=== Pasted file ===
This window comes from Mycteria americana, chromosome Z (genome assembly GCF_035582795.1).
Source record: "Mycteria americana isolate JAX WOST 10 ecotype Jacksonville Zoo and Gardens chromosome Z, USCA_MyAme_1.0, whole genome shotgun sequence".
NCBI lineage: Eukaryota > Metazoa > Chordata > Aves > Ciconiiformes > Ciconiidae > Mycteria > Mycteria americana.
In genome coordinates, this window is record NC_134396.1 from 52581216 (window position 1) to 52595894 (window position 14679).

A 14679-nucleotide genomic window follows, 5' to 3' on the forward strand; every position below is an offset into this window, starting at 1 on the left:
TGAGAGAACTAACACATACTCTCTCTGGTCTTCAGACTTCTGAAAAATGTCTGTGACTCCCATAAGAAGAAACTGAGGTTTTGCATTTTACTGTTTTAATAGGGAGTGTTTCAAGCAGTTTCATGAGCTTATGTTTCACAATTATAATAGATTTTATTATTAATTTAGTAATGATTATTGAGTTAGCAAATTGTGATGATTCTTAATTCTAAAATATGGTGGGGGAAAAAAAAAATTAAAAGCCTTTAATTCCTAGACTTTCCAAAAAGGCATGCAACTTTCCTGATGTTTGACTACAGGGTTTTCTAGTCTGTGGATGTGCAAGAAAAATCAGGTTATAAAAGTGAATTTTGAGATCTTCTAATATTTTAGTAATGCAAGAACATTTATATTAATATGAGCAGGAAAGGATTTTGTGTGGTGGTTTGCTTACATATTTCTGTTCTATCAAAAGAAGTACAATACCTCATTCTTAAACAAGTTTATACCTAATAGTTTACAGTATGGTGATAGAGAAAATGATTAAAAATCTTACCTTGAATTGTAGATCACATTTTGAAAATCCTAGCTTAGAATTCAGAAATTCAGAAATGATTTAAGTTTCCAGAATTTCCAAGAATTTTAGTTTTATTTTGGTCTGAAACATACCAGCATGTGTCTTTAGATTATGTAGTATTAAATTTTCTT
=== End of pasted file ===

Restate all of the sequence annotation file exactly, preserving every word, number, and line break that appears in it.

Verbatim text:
This window comes from Mycteria americana, chromosome Z (genome assembly GCF_035582795.1).
Source record: "Mycteria americana isolate JAX WOST 10 ecotype Jacksonville Zoo and Gardens chromosome Z, USCA_MyAme_1.0, whole genome shotgun sequence".
NCBI lineage: Eukaryota > Metazoa > Chordata > Aves > Ciconiiformes > Ciconiidae > Mycteria > Mycteria americana.
In genome coordinates, this window is record NC_134396.1 from 52581216 (window position 1) to 52595894 (window position 14679).

A 14679-nucleotide genomic window follows, 5' to 3' on the forward strand; every position below is an offset into this window, starting at 1 on the left:
TGAGAGAACTAACACATACTCTCTCTGGTCTTCAGACTTCTGAAAAATGTCTGTGACTCCCATAAGAAGAAACTGAGGTTTTGCATTTTACTGTTTTAATAGGGAGTGTTTCAAGCAGTTTCATGAGCTTATGTTTCACAATTATAATAGATTTTATTATTAATTTAGTAATGATTATTGAGTTAGCAAATTGTGATGATTCTTAATTCTAAAATATGGTGGGGGAAAAAAAAAATTAAAAGCCTTTAATTCCTAGACTTTCCAAAAAGGCATGCAACTTTCCTGATGTTTGACTACAGGGTTTTCTAGTCTGTGGATGTGCAAGAAAAATCAGGTTATAAAAGTGAATTTTGAGATCTTCTAATATTTTAGTAATGCAAGAACATTTATATTAATATGAGCAGGAAAGGATTTTGTGTGGTGGTTTGCTTACATATTTCTGTTCTATCAAAAGAAGTACAATACCTCATTCTTAAACAAGTTTATACCTAATAGTTTACAGTATGGTGATAGAGAAAATGATTAAAAATCTTACCTTGAATTGTAGATCACATTTTGAAAATCCTAGCTTAGAATTCAGAAATTCAGAAATGATTTAAGTTTCCAGAATTTCCAAGAATTTTAGTTTTATTTTGGTCTGAAACATACCAGCATGTGTCTTTAGATTATGTAGTATTAAATTTTCTT